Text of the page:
B.J. Thomas, who sang ‘Hooked on a Feeling,’ ‘Raindrops Keep Fallin’ On My Head,’ dies at 78

B.J. Thomas, the Grammy-winning singer who enjoyed success on the pop, country and gospel charts with such hits as “I Just Can’t Help Believing,” “Raindrops Keep Fallin’ On My Head” and “Hooked on a Feeling,” has died. He was 78.

Thomas, who announced in March that he had been diagnosed with lung cancer, died from complications of the disease Saturday at his home in Arlington, Texas, his publicist Jeremy Westby said in a statement.

A Hugo, Oklahoma-native who grew up in Houston, Billy Joe Thomas broke through in 1966 with a gospel-styled cover of Hank Williams’ “I’m So Lonesome I Could Cry” and went on to sell millions of records and have dozens of hits across genres. He reached No. 1 with pop, adult contemporary and country listeners in 1976 with “(Hey Won’t You Play) Another Somebody Done Somebody Wrong Song.” The same year, his “Home Where I Belong” became one of the first gospel albums to be certified platinum for selling more than 1 million copies.

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B.J. Thomas arrives at the Nashville Grammy Nominees party on Jan. 12, 2014, in Tennessee. (Photo: George Walker IV/The Tennessean)

His signature recording was “Raindrops Keep Fallin’ On My Head,” a No. 1 pop hit and an Oscar winner for best original song as part of the soundtrack to one of the biggest movies of 1969, the irreverent Western “Butch Cassidy and the Sundance Kid.” Thomas wasn’t the first choice to perform the whimsical ballad composed by Burt Bacharach and Hal David; Ray Stevens turned the songwriters down. But his warm, soulful tenor fit the song’s easygoing mood, immortalized on film during the scene when Butch (Paul Newman) shows off his new bicycle to Etta Place (Katharine Ross), the girlfriend of the Sundance Kid (Robert Redford).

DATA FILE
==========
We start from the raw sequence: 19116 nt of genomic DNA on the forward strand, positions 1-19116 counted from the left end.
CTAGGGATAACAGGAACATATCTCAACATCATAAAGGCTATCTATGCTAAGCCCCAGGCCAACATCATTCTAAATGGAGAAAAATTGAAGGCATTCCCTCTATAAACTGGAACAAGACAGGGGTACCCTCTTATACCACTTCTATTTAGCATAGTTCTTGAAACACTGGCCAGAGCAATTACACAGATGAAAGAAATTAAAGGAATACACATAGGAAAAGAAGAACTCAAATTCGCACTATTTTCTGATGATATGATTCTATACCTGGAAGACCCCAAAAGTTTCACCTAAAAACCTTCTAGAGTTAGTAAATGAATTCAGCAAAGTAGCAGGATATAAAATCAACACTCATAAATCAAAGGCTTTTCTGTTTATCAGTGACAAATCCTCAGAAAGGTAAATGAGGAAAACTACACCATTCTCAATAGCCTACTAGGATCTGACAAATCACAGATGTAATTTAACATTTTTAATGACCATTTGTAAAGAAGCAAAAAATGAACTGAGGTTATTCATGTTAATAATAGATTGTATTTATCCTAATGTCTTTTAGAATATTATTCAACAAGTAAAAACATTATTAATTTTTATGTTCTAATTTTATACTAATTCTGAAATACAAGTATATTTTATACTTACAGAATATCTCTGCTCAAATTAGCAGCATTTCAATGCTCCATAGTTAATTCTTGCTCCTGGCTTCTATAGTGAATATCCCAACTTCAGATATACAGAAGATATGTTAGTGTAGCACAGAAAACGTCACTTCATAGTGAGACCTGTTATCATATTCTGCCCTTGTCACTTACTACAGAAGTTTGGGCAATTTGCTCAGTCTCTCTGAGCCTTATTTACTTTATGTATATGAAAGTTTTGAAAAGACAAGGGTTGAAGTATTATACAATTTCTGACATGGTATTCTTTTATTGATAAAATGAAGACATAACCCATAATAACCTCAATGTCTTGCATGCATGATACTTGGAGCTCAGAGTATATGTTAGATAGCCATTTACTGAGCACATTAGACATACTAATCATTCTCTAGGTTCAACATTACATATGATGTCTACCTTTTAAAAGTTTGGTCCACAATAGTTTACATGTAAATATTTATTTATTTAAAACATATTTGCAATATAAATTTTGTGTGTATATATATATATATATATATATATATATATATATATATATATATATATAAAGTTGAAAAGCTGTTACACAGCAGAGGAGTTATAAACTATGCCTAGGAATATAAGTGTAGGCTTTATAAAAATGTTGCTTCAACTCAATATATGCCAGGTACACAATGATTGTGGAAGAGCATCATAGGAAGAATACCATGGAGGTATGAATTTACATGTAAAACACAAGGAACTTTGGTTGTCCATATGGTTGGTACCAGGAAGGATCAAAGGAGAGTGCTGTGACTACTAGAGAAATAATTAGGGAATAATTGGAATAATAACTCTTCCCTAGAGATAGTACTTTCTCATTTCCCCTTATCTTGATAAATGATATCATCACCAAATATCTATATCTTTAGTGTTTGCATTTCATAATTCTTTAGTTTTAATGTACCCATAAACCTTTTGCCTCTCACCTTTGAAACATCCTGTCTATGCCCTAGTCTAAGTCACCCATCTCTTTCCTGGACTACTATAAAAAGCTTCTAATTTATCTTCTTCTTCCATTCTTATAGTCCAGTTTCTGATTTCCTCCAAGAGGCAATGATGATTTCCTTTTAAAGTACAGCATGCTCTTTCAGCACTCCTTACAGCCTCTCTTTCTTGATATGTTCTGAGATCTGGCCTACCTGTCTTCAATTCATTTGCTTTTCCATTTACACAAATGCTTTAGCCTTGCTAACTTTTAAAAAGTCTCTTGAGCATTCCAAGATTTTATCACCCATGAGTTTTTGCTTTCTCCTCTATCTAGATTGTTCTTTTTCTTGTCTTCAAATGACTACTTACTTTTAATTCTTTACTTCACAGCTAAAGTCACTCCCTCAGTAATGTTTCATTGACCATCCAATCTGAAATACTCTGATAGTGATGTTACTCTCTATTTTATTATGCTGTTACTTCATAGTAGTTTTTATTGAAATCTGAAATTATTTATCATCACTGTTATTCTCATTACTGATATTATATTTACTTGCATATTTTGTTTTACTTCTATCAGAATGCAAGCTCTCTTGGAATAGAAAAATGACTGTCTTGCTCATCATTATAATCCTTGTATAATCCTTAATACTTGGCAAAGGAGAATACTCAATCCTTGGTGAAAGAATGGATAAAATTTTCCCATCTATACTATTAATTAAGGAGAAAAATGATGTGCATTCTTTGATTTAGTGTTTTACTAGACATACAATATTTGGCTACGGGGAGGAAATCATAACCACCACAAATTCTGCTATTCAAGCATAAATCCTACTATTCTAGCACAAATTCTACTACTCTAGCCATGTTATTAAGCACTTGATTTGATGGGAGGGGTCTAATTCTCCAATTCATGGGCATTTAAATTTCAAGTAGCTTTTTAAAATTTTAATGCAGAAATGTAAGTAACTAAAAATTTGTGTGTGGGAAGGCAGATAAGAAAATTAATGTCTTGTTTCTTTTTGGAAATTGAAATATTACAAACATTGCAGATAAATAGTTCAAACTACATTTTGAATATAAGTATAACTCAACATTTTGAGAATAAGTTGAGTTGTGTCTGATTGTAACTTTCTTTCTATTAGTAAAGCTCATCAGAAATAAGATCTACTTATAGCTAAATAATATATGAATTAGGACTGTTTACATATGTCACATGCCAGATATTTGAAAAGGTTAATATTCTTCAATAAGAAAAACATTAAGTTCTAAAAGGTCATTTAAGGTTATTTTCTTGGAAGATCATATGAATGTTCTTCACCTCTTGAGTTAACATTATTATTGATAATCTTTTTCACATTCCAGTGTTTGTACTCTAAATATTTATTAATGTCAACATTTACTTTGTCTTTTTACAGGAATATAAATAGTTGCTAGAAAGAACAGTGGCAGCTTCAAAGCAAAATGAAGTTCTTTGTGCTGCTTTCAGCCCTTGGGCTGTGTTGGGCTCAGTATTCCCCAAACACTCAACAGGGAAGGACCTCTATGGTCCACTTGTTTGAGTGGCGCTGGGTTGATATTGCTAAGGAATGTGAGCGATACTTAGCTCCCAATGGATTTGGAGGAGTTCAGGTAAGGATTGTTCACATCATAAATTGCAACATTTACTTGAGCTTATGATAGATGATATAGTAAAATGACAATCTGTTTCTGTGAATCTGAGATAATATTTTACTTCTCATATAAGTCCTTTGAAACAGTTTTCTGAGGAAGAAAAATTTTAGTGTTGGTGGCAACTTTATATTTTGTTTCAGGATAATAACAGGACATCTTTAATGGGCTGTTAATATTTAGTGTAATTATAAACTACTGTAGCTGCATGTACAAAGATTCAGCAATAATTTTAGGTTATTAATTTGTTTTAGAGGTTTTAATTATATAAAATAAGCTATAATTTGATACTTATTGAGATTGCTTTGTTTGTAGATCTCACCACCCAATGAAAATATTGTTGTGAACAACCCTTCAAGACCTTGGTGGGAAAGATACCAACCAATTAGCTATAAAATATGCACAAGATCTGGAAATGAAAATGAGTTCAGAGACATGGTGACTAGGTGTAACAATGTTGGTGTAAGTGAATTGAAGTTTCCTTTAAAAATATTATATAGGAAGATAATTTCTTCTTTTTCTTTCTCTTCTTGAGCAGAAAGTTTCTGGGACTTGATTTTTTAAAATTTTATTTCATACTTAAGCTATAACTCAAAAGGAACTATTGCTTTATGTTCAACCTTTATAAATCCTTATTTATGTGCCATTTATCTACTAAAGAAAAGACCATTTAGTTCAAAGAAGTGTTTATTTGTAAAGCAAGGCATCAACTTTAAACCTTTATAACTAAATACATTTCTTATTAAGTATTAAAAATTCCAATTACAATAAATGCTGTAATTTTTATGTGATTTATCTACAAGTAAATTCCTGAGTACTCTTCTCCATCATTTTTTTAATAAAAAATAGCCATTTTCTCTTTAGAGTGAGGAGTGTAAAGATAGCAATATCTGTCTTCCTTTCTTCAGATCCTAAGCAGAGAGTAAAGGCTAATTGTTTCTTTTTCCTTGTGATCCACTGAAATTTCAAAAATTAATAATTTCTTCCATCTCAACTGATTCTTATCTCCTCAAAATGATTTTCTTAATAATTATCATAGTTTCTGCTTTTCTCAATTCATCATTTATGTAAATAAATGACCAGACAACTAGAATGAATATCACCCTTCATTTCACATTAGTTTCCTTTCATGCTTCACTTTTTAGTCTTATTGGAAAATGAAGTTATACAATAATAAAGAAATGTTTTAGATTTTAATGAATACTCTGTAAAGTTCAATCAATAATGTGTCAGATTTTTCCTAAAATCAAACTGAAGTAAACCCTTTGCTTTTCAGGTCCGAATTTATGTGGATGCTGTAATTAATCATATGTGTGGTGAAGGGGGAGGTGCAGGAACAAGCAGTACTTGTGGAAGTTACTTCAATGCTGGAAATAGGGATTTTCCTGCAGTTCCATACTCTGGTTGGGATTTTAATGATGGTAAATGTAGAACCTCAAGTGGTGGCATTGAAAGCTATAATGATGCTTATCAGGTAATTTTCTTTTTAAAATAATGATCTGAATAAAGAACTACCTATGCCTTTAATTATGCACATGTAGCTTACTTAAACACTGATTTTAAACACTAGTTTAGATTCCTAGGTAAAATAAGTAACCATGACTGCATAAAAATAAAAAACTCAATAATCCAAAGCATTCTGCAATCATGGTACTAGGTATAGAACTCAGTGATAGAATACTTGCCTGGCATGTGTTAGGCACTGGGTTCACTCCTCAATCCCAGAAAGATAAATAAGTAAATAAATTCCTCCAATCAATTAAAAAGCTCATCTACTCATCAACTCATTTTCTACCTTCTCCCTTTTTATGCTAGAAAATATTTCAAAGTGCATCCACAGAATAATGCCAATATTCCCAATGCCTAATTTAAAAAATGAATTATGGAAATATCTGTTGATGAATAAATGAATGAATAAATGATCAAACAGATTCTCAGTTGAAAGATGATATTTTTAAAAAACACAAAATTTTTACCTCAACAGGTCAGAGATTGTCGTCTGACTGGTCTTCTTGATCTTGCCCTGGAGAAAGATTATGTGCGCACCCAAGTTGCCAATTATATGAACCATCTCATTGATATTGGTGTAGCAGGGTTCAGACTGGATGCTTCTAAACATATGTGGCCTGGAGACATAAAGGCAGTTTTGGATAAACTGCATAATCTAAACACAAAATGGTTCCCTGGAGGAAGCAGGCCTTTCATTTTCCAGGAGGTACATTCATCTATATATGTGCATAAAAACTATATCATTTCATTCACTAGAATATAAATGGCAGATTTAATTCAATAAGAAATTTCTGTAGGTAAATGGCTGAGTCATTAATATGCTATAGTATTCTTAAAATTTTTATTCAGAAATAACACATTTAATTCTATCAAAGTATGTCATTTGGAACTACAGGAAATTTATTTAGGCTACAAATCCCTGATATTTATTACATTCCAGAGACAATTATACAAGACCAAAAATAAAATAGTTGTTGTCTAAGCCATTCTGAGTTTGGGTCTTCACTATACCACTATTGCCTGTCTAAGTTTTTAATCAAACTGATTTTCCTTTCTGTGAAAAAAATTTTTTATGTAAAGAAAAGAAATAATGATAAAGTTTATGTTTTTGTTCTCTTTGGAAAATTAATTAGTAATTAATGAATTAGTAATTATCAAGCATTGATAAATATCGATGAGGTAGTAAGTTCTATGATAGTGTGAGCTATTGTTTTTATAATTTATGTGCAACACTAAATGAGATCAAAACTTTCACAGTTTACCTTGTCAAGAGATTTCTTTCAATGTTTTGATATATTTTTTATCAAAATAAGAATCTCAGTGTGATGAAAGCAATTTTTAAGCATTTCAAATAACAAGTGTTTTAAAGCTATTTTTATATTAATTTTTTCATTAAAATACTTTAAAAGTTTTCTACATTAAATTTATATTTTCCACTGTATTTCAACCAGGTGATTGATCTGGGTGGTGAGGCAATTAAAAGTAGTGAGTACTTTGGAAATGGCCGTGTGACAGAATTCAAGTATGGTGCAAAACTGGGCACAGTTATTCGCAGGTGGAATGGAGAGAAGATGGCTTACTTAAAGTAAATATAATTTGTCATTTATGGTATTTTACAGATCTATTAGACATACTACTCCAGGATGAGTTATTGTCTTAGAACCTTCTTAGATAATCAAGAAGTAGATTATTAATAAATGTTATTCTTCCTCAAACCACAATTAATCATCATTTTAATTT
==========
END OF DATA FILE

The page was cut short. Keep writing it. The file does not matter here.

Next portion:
“Raindrops” has since been heard everywhere from “The Simpsons” to “Forrest Gump” and was voted into the Grammy Hall of Fame in 2013. But, at first, not everyone was satisfied. Thomas was recovering from laryngitis while recording the soundtrack version and his vocals are raspier than for the track released on its own. Redford, meanwhile, doubted the song even belonged in “Butch Cassidy.”

“When the film was released, I was highly critical – how did the song fit with the film? There was no rain,” Redford told USA TODAY in 2019. “At the time, it seemed like a dumb idea. How wrong I was.”

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B.J. Thomas is seen in a promotional image circa 1974. (Photo: Paramount Records)

Thomas would later say the phenomenon of “Raindrops” exacerbated an addiction to pills and alcohol which dated back to his teens, when a record producer in Houston suggested he take amphetamines to keep his energy up. He was touring and recording constantly and taking dozens of pills a day. By 1976, while “(Hey Won’t You Play) Another Somebody Done Somebody Wrong Song” was hitting No. 1, he felt like he was “number 1,000.”

“I was at the bottom with my addictions and my problems,” he said in 2020 on “The Debby Campbell Goodtime Show.” He cited a “spiritual awakening,” shared with his wife, Gloria Richardson, with helping him to get clean.

Thomas had few pop hits after the mid-1970s, but he continued to score on the country charts with such No. 1 songs as “Whatever Happened to Old-Fashioned Love” and “New Looks from an Old Lover.” In the late 1970s and early ’80s, he was also a top gospel and inspirational singer, winning two Dove awards and five Grammys, including a Grammy in 1979 for best gospel performance for “The Lord’s Prayer.”

It is with profound sadness we confirm the passing of BJ Thomas. pic.twitter.com/l2zrmtfmKw

Fans of the 1980s sitcom “Growing Pains” heard him as the singer of the show’s theme song. He also acted in a handful of movies, including “Jory” and “Jake’s Corner” and toured often. Recent recordings included “Living Room Music,” featuring cameos from Lyle Lovett, Vince Gill and Richard Marx. He had planned to record in 2020 in Muscle Shoals, Alabama, but the sessions were delayed because of the pandemic. 

Thomas married Richardson in 1968, and had three daughters: Paige, Nora and Erin. He and his wife worked on the 1982 memoir “In Tune: Finding How Good Life Can Be.” His book “Home Where I Belong” came out in 1978 and was co-authored by Jerry B. Jenkins, later famous for the million-selling “Left Behind” religious novels written with Tim LaHaye.

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